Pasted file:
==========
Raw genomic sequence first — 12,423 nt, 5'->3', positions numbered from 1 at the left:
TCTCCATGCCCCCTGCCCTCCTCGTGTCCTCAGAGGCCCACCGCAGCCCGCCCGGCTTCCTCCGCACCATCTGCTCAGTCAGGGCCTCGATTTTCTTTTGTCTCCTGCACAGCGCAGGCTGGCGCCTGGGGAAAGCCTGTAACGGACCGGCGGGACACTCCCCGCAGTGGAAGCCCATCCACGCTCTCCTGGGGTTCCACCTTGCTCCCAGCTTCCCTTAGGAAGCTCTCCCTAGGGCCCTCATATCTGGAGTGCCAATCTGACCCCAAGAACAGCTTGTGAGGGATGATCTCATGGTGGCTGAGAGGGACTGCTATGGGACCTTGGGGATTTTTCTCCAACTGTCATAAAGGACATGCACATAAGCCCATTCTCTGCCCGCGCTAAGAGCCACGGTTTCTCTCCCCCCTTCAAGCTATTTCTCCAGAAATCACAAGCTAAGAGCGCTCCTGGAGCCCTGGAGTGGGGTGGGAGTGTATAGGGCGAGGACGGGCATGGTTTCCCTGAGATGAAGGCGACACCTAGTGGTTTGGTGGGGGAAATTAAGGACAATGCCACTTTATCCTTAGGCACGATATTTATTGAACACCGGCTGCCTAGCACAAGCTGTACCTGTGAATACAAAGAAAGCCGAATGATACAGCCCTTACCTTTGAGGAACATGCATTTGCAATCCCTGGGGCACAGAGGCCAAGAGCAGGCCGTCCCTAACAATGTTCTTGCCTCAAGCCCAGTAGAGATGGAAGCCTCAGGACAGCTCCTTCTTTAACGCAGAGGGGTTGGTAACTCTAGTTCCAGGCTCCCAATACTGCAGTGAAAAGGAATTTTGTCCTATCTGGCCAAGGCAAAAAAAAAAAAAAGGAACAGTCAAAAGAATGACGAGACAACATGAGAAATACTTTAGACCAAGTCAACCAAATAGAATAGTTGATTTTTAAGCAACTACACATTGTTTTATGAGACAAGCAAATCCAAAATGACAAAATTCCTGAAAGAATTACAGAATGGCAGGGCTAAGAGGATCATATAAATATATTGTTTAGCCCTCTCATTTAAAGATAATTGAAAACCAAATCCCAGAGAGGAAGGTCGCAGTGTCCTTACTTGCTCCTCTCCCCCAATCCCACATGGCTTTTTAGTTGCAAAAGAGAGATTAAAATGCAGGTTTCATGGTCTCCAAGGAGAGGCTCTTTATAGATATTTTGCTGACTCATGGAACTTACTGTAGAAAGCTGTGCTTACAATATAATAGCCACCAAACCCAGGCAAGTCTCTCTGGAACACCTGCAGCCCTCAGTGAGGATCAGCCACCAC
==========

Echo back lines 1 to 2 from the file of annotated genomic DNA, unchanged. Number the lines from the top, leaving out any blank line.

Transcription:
Raw genomic sequence first — 12,423 nt, 5'->3', positions numbered from 1 at the left:
TCTCCATGCCCCCTGCCCTCCTCGTGTCCTCAGAGGCCCACCGCAGCCCGCCCGGCTTCCTCCGCACCATCTGCTCAGTCAGGGCCTCGATTTTCTTTTGTCTCCTGCACAGCGCAGGCTGGCGCCTGGGGAAAGCCTGTAACGGACCGGCGGGACACTCCCCGCAGTGGAAGCCCATCCACGCTCTCCTGGGGTTCCACCTTGCTCCCAGCTTCCCTTAGGAAGCTCTCCCTAGGGCCCTCATATCTGGAGTGCCAATCTGACCCCAAGAACAGCTTGTGAGGGATGATCTCATGGTGGCTGAGAGGGACTGCTATGGGACCTTGGGGATTTTTCTCCAACTGTCATAAAGGACATGCACATAAGCCCATTCTCTGCCCGCGCTAAGAGCCACGGTTTCTCTCCCCCCTTCAAGCTATTTCTCCAGAAATCACAAGCTAAGAGCGCTCCTGGAGCCCTGGAGTGGGGTGGGAGTGTATAGGGCGAGGACGGGCATGGTTTCCCTGAGATGAAGGCGACACCTAGTGGTTTGGTGGGGGAAATTAAGGACAATGCCACTTTATCCTTAGGCACGATATTTATTGAACACCGGCTGCCTAGCACAAGCTGTACCTGTGAATACAAAGAAAGCCGAATGATACAGCCCTTACCTTTGAGGAACATGCATTTGCAATCCCTGGGGCACAGAGGCCAAGAGCAGGCCGTCCCTAACAATGTTCTTGCCTCAAGCCCAGTAGAGATGGAAGCCTCAGGACAGCTCCTTCTTTAACGCAGAGGGGTTGGTAACTCTAGTTCCAGGCTCCCAATACTGCAGTGAAAAGGAATTTTGTCCTATCTGGCCAAGGCAAAAAAAAAAAAAAGGAACAGTCAAAAGAATGACGAGACAACATGAGAAATACTTTAGACCAAGTCAACCAAATAGAATAGTTGATTTTTAAGCAACTACACATTGTTTTATGAGACAAGCAAATCCAAAATGACAAAATTCCTGAAAGAATTACAGAATGGCAGGGCTAAGAGGATCATATAAATATATTGTTTAGCCCTCTCATTTAAAGATAATTGAAAACCAAATCCCAGAGAGGAAGGTCGCAGTGTCCTTACTTGCTCCTCTCCCCCAATCCCACATGGCTTTTTAGTTGCAAAAGAGAGATTAAAATGCAGGTTTCATGGTCTCCAAGGAGAGGCTCTTTATAGATATTTTGCTGACTCATGGAACTTACTGTAGAAAGCTGTGCTTACAATATAATAGCCACCAAACCCAGGCAAGTCTCTCTGGAACACCTGCAGCCCTCAGTGAGGATCAGCCACCAC